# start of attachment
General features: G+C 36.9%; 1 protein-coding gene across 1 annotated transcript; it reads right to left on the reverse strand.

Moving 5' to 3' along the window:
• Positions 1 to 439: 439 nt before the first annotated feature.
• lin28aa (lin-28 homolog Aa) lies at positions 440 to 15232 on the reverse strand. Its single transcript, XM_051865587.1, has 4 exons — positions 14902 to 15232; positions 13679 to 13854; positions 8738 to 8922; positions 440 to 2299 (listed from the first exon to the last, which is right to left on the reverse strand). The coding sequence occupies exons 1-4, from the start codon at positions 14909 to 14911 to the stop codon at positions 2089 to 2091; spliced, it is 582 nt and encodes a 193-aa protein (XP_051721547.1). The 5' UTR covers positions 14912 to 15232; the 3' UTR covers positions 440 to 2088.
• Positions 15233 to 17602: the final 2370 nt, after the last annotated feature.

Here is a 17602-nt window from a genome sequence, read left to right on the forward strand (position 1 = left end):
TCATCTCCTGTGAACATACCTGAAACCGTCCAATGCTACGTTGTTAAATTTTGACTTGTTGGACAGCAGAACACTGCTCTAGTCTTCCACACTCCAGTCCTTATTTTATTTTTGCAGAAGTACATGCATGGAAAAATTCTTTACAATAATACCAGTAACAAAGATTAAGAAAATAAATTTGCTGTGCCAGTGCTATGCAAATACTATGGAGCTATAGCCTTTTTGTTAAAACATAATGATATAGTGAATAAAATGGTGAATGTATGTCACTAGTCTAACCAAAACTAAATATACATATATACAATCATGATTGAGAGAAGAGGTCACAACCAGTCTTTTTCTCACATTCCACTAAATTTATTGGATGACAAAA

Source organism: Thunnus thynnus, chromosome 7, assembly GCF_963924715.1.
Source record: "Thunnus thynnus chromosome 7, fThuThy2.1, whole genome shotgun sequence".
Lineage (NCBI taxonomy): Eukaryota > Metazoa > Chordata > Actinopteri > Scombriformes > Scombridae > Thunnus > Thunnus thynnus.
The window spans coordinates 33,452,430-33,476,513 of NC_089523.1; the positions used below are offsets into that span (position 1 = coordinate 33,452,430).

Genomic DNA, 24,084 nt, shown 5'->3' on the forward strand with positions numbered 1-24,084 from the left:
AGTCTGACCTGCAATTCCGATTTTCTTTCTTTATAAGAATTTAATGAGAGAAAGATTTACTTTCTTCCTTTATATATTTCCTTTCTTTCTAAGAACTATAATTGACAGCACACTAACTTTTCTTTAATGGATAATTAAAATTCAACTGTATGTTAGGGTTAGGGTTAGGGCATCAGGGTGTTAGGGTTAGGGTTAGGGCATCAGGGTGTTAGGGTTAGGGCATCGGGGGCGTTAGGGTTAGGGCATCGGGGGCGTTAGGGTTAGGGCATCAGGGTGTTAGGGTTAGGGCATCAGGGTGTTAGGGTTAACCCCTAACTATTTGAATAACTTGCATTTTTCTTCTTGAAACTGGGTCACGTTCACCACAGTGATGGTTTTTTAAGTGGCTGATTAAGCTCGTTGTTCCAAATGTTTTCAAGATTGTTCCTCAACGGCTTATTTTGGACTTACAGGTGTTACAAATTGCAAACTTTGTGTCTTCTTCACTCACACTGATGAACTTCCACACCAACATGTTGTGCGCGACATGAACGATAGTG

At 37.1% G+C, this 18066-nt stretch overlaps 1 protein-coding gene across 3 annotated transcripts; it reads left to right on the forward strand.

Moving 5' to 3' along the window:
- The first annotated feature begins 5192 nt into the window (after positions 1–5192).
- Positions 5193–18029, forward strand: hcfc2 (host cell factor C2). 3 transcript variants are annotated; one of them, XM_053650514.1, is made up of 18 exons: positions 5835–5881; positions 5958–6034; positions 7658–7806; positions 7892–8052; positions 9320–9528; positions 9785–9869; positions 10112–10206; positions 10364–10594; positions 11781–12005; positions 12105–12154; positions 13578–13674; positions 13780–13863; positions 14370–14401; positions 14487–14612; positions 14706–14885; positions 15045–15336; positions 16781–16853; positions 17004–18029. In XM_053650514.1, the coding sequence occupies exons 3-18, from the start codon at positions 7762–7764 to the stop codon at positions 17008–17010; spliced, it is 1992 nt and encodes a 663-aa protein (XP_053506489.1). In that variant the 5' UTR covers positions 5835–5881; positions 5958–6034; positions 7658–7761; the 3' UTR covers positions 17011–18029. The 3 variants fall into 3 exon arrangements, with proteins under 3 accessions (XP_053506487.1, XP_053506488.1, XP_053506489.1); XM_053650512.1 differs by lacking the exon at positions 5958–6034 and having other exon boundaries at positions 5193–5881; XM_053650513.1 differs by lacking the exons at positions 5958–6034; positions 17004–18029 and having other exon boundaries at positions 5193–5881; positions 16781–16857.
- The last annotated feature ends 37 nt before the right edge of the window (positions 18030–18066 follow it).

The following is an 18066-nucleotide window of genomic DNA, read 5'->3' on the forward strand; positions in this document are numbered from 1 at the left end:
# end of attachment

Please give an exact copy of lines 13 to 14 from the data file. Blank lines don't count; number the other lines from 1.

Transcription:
AGTCTGACCTGCAATTCCGATTTTCTTTCTTTATAAGAATTTAATGAGAGAAAGATTTACTTTCTTCCTTTATATATTTCCTTTCTTTCTAAGAACTATAATTGACAGCACACTAACTTTTCTTTAATGGATAATTAAAATTCAACTGTATGTTAGGGTTAGGGTTAGGGCATCAGGGTGTTAGGGTTAGGGTTAGGGCATCAGGGTGTTAGGGTTAGGGCATCGGGGGCGTTAGGGTTAGGGCATCGGGGGCGTTAGGGTTAGGGCATCAGGGTGTTAGGGTTAGGGCATCAGGGTGTTAGGGTTAACCCCTAACTATTTGAATAACTTGCATTTTTCTTCTTGAAACTGGGTCACGTTCACCACAGTGATGGTTTTTTAAGTGGCTGATTAAGCTCGTTGTTCCAAATGTTTTCAAGATTGTTCCTCAACGGCTTATTTTGGACTTACAGGTGTTACAAATTGCAAACTTTGTGTCTTCTTCACTCACACTGATGAACTTCCACACCAACATGTTGTGCGCGACATGAACGATAGTG

At 37.1% G+C, this 18066-nt stretch overlaps 1 protein-coding gene across 3 annotated transcripts; it reads left to right on the forward strand.